• Screening, Brief Intervention, and Treatment in a Latina Immigrant Prenatal Clinic

      Kennedy, Jules Q.; Hoffman, Ann G. (2020-05)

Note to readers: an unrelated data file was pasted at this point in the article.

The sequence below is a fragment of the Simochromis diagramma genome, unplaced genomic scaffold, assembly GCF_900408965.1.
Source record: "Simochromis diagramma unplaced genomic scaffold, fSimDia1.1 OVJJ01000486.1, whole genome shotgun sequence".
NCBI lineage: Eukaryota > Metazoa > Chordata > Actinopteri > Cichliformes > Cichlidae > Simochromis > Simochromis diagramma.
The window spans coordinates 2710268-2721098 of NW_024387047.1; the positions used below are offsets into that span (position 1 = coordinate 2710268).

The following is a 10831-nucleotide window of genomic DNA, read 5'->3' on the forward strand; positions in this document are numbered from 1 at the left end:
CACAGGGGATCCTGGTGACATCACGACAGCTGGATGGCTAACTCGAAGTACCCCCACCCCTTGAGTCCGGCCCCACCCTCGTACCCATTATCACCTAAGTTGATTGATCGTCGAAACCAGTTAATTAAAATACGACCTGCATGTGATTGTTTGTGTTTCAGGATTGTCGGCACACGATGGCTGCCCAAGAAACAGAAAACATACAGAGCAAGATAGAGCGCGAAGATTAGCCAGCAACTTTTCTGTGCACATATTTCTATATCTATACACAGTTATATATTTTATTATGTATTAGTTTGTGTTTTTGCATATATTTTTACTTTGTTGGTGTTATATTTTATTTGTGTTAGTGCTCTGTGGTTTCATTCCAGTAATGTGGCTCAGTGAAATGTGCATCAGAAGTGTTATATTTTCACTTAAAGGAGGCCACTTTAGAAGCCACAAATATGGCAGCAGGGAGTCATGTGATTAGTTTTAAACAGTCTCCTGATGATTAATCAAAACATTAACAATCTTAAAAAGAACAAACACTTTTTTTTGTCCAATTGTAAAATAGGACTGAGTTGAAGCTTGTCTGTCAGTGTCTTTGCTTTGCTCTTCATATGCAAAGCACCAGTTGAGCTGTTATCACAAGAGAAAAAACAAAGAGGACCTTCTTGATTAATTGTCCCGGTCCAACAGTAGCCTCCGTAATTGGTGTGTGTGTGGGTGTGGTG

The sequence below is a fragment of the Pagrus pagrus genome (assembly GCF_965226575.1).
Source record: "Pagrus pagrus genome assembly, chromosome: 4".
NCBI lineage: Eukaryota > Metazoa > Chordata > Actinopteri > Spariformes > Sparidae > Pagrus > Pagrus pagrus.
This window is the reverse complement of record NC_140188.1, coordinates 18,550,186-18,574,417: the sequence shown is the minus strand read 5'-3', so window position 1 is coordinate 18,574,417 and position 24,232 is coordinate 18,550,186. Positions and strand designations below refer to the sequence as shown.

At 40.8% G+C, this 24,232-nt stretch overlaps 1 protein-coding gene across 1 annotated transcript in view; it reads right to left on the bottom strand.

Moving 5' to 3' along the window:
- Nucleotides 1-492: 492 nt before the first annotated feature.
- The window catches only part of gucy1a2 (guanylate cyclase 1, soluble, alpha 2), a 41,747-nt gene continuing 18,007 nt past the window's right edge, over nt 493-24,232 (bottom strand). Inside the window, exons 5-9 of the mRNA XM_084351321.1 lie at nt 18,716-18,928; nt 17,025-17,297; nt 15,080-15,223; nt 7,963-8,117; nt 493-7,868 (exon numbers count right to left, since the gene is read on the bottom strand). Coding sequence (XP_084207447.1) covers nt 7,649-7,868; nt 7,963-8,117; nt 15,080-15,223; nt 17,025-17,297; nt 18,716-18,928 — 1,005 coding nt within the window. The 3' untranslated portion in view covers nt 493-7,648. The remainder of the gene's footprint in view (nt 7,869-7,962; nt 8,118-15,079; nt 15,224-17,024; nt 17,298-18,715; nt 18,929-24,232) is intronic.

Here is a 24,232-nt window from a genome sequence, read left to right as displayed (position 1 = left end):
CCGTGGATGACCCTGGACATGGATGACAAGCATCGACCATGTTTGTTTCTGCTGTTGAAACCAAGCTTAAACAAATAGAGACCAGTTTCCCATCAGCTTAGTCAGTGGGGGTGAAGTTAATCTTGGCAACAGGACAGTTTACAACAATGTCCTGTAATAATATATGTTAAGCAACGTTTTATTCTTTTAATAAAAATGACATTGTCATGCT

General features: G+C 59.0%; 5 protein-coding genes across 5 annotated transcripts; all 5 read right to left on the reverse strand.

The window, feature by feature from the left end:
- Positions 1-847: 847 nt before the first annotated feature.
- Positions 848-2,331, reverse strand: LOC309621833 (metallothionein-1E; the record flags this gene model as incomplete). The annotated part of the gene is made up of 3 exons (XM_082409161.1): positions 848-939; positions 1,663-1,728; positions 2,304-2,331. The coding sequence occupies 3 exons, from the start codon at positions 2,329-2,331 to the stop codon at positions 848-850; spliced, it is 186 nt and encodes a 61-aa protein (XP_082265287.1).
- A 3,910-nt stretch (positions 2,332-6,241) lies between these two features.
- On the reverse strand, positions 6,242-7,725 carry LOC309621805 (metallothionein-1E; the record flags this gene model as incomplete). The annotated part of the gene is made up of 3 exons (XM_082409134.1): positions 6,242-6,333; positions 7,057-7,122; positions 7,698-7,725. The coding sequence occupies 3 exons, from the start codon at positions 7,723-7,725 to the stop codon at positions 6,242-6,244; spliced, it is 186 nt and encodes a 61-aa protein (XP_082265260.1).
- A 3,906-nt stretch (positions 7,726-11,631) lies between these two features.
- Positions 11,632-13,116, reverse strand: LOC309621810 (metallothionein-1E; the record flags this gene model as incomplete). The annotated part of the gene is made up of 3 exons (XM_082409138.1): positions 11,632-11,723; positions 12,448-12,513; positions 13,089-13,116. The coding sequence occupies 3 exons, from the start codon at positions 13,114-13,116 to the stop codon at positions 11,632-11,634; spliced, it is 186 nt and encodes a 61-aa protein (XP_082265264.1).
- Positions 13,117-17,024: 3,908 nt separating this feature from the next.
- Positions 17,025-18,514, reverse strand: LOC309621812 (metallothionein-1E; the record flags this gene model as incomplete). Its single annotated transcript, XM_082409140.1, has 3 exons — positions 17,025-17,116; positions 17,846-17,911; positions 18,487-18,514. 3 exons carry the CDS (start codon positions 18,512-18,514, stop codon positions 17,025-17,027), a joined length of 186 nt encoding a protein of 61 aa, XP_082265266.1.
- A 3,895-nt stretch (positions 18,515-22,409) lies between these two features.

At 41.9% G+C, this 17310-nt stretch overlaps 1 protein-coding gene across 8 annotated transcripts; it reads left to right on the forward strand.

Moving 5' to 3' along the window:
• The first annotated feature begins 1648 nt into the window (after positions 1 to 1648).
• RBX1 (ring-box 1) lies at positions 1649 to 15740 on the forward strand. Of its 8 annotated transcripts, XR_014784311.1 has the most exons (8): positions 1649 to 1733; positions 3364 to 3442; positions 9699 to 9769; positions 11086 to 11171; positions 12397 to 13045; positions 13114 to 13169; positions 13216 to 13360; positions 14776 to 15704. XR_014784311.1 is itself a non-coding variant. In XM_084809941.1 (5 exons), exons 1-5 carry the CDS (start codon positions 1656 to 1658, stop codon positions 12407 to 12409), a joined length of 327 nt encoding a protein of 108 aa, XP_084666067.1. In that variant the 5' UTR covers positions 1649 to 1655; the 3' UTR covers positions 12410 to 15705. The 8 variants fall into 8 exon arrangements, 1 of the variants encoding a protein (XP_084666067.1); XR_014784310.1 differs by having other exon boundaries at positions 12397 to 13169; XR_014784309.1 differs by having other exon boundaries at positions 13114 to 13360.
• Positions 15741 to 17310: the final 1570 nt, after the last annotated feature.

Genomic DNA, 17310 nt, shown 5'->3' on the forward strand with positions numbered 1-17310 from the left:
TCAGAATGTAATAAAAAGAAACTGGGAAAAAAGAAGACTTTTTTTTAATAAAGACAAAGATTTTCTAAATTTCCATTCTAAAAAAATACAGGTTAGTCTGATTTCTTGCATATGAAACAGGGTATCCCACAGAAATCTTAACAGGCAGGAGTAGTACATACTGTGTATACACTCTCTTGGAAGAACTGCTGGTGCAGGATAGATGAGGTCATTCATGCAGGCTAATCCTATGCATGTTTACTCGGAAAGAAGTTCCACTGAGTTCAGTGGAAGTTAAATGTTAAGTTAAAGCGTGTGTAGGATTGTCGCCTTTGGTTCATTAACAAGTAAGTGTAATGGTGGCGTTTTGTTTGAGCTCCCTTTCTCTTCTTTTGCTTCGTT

Problem & Purpose: Babies born in Maryland found with drugs in their systems has increased 57.6 percent in the last 9 years. The American College of Obstetricians and Gynecologists recommends universal screening for substance use disorders at first prenatal visit. Substance use disorders are usually interrelated with other behavioral health issues requiring more comprehensive screening at primary care sites for better screening and treatment success. The use of a Screening, Brief Intervention, and Referral to Treatment (SBIRT) protocol combined with motivational interviewing (MI) has shown success in earlier identification and more successful referrals of behavioral health issues. The aim of this MAP-IT guided (Mobilize, Assess, Plan, Implement, Track) quality improvement project is to educate, better detect, and successfully refer out a Latinx immigrant prenatal patient population with suspected behavioral health issues to specialty behavioral health treatment centers to decrease negative long term behavioral health issues occurring in the community. Methods: Implement an SBIRT protocol for behavioral health. Train and use MI techniques when interacting with patients; support patients throughout the specialty referral process by being present and using same-day appointments; increase education about of behavioral health issues and their treatment; and track behavioral health issues from the clinic to the specialty referral site. Results: During the 12-week implementation period, four patients were identified with behavioral health issues with one patient being successfully referred to county behavioral health. Conclusions: The Latinx immigrant culture stigmatizes behavioral health. Increasing education and trust for behavioral health treatment must be a focus. Prenatal clinic employees should be trained in MI techniques and cultural engagement to successfully engage in patient collaboration for behavioral health issues. Repeated behavioral interventions are needed to increase the motivation needed to accept treatment. Behavioral health experts embedded in prenatal clinics would help make referrals and treatment more successful.